Monday, 12 April 2010

Adding Virtual Linux boxes (running in a Windows host) to a Condor Pool

As the manager of a Condor pool, I've decided to increase the number of CPUs available for Condor. Until now Condor at our site run only in Linux machines, but there are also quite a lot of Windows boxes around which can be useful. But our users develop code in Linux, so my goal was to provide more Linux machines (though these would be Virtual Machines running inside the Windows host) to the final users.

Condor provides a Virtual Machine Universe. This way we could run a linux virtual machine inside a Windows host, but the support in Windows is limited to VMWare. I'm not sure if we could use the VMWare Player to avoid costs, but for the moment I have tried a different route: POVB.

POVB stands for Pools of Virtual Boxes and the project "is focused on creating Linux-based VirtualBox virtual machines to deploy Condor pools in an Windows environment".

The code can be downloaded at  SourceForge and the installation in a single machine is very easy. I'm now running version 1.4.3 in a Windows XP (service pack 3) PC (AMD Athlon 64 X2 Dual Core Processor 6000+ 3.01 Ghz, with 3.25 GB of RAM) and these notes reflect this version. In order to install POVB in a single machine you just need to run the script INSALL.BAT inside the povb-1.4.3 folder. This will install VirtualBox, a CentOS virtual machine, and the Windows services to get everything running. The script takes some time, since it is downloading quite a lot of stuff from the Internet, so patience will help. When all is done, you will see a povb directory in C:\

Before rebooting the computer, you need to change some basic settings in the file C:\povb\condor_status\personal_config.txt (I personalized DOMAIN, CM_FULLNAME, CM_SHORTNAME and CM_IPADDRESS, and didn't touch the rest.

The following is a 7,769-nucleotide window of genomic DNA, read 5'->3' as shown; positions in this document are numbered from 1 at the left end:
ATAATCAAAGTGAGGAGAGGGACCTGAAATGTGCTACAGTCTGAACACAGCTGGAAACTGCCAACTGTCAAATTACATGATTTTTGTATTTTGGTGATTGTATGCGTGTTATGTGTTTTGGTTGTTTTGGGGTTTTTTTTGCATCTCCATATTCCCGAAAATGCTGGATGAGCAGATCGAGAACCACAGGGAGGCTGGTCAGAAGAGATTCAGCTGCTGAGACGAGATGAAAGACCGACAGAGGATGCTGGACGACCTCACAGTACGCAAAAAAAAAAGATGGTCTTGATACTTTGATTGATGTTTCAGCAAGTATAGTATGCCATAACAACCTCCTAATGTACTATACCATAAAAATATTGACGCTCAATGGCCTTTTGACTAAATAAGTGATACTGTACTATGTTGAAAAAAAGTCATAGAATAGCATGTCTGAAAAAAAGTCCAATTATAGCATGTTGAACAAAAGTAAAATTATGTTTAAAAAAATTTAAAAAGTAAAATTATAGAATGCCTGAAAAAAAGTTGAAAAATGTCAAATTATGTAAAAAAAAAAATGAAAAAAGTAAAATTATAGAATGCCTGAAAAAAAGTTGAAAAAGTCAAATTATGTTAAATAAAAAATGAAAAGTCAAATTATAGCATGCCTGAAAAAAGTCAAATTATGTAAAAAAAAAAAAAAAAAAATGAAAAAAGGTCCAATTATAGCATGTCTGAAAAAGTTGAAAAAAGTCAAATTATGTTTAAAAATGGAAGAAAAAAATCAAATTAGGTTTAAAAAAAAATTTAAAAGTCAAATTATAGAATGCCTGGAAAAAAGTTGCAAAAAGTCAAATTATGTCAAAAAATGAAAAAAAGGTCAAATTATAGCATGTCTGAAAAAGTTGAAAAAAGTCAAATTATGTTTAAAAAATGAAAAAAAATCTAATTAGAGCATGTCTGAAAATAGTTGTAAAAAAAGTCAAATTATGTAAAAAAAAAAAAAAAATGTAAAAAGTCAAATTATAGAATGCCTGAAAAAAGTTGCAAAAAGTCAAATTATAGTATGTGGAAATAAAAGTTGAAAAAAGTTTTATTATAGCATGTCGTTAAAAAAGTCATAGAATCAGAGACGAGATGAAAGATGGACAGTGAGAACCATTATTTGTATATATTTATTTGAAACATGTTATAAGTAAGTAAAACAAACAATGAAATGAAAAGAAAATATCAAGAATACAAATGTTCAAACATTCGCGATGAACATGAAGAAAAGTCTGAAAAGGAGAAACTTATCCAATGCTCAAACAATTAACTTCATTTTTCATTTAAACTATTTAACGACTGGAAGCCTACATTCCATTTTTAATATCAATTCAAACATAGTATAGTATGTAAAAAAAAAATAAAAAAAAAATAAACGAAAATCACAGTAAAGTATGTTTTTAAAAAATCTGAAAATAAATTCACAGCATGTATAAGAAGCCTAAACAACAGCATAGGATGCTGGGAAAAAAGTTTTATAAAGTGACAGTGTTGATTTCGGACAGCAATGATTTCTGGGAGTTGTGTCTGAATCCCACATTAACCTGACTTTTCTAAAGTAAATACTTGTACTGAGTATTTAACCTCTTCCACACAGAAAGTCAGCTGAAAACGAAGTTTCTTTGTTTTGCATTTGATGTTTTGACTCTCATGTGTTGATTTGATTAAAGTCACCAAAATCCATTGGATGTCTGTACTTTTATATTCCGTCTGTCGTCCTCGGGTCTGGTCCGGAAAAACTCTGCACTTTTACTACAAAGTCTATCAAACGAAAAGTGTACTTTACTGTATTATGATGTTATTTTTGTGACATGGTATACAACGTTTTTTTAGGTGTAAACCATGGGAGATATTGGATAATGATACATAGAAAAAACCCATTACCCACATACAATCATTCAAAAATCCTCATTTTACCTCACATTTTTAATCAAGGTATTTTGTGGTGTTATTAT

Now, after rebooting the machine, all necessary stuff will be started automatically. By default you get a 32 bits machine running CentOS, although you can create your own VM and modify it to your heart's content (as we will see later).

To verify that everything is working correctly, you can first check in the Windows Host (with the Windows Task Manager) that the process VBoxHeadless.exe is running (with a previous version of POVB I got stuck here due to a problem with detecting correctly the number of CPUs in my PC). If this is not the case, you can start VirtualBox manually and try to start the povb VM to figure out possible errors.

Assuming that VBoxHeadless.exe is running in the Windows PC, then you should check that the VM got registered with the Condor pool. The name of the machine is worker with the MAC address included. For instance, in my newly included VM, I get:

angelv@vaso:/etc/condor$ condor_status | grep -i worker
slot1@worker_EEFF0 LINUX      INTEL  Unclaimed Idle     1.000   821  0+00:00:04
slot2@worker_EEFF0 LINUX      INTEL  Unclaimed Idle     0.800   821  0+00:00:05

The name of the actual machine is: 

angelv@vaso:/etc/condor$ condor_status -l | grep -i worker | grep -i machine
Machine = ""